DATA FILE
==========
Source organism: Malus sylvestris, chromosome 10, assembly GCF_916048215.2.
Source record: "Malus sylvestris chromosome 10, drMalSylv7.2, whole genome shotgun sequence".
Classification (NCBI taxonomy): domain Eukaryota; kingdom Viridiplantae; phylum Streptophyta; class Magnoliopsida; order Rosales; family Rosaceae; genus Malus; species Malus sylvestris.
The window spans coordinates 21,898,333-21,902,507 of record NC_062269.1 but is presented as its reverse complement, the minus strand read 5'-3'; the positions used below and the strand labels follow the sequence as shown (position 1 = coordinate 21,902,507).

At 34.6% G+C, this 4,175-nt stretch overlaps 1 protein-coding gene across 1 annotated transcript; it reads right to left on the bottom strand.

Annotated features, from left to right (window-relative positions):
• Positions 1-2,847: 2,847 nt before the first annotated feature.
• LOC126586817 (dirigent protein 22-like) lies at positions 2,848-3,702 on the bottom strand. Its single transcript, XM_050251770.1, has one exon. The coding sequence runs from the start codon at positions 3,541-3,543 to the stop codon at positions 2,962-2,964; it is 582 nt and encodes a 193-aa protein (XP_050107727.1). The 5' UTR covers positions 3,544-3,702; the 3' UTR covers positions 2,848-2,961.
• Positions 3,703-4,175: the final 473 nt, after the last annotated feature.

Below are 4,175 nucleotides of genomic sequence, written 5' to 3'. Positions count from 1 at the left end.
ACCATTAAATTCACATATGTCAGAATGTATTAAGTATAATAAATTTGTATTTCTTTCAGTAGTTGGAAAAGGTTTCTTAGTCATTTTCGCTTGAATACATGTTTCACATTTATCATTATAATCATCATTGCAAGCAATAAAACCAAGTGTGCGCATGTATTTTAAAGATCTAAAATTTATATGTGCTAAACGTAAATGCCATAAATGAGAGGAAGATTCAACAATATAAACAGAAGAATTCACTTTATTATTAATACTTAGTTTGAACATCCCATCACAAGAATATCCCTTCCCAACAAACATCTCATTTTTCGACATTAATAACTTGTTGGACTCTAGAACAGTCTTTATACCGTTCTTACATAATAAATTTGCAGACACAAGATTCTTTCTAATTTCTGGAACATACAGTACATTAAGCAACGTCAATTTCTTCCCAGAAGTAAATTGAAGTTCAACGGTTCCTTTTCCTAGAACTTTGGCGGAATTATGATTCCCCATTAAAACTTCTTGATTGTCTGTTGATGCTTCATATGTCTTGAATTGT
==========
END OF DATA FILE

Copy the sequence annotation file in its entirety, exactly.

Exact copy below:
Source organism: Malus sylvestris, chromosome 10, assembly GCF_916048215.2.
Source record: "Malus sylvestris chromosome 10, drMalSylv7.2, whole genome shotgun sequence".
Classification (NCBI taxonomy): domain Eukaryota; kingdom Viridiplantae; phylum Streptophyta; class Magnoliopsida; order Rosales; family Rosaceae; genus Malus; species Malus sylvestris.
The window spans coordinates 21,898,333-21,902,507 of record NC_062269.1 but is presented as its reverse complement, the minus strand read 5'-3'; the positions used below and the strand labels follow the sequence as shown (position 1 = coordinate 21,902,507).

At 34.6% G+C, this 4,175-nt stretch overlaps 1 protein-coding gene across 1 annotated transcript; it reads right to left on the bottom strand.

Annotated features, from left to right (window-relative positions):
• Positions 1-2,847: 2,847 nt before the first annotated feature.
• LOC126586817 (dirigent protein 22-like) lies at positions 2,848-3,702 on the bottom strand. Its single transcript, XM_050251770.1, has one exon. The coding sequence runs from the start codon at positions 3,541-3,543 to the stop codon at positions 2,962-2,964; it is 582 nt and encodes a 193-aa protein (XP_050107727.1). The 5' UTR covers positions 3,544-3,702; the 3' UTR covers positions 2,848-2,961.
• Positions 3,703-4,175: the final 473 nt, after the last annotated feature.

Below are 4,175 nucleotides of genomic sequence, written 5' to 3'. Positions count from 1 at the left end.
ACCATTAAATTCACATATGTCAGAATGTATTAAGTATAATAAATTTGTATTTCTTTCAGTAGTTGGAAAAGGTTTCTTAGTCATTTTCGCTTGAATACATGTTTCACATTTATCATTATAATCATCATTGCAAGCAATAAAACCAAGTGTGCGCATGTATTTTAAAGATCTAAAATTTATATGTGCTAAACGTAAATGCCATAAATGAGAGGAAGATTCAACAATATAAACAGAAGAATTCACTTTATTATTAATACTTAGTTTGAACATCCCATCACAAGAATATCCCTTCCCAACAAACATCTCATTTTTCGACATTAATAACTTGTTGGACTCTAGAACAGTCTTTATACCGTTCTTACATAATAAATTTGCAGACACAAGATTCTTTCTAATTTCTGGAACATACAGTACATTAAGCAACGTCAATTTCTTCCCAGAAGTAAATTGAAGTTCAACGGTTCCTTTTCCTAGAACTTTGGCGGAATTATGATTCCCCATTAAAACTTCTTGATTGTCTGTTGATGCTTCATATGTCTTGAATTGT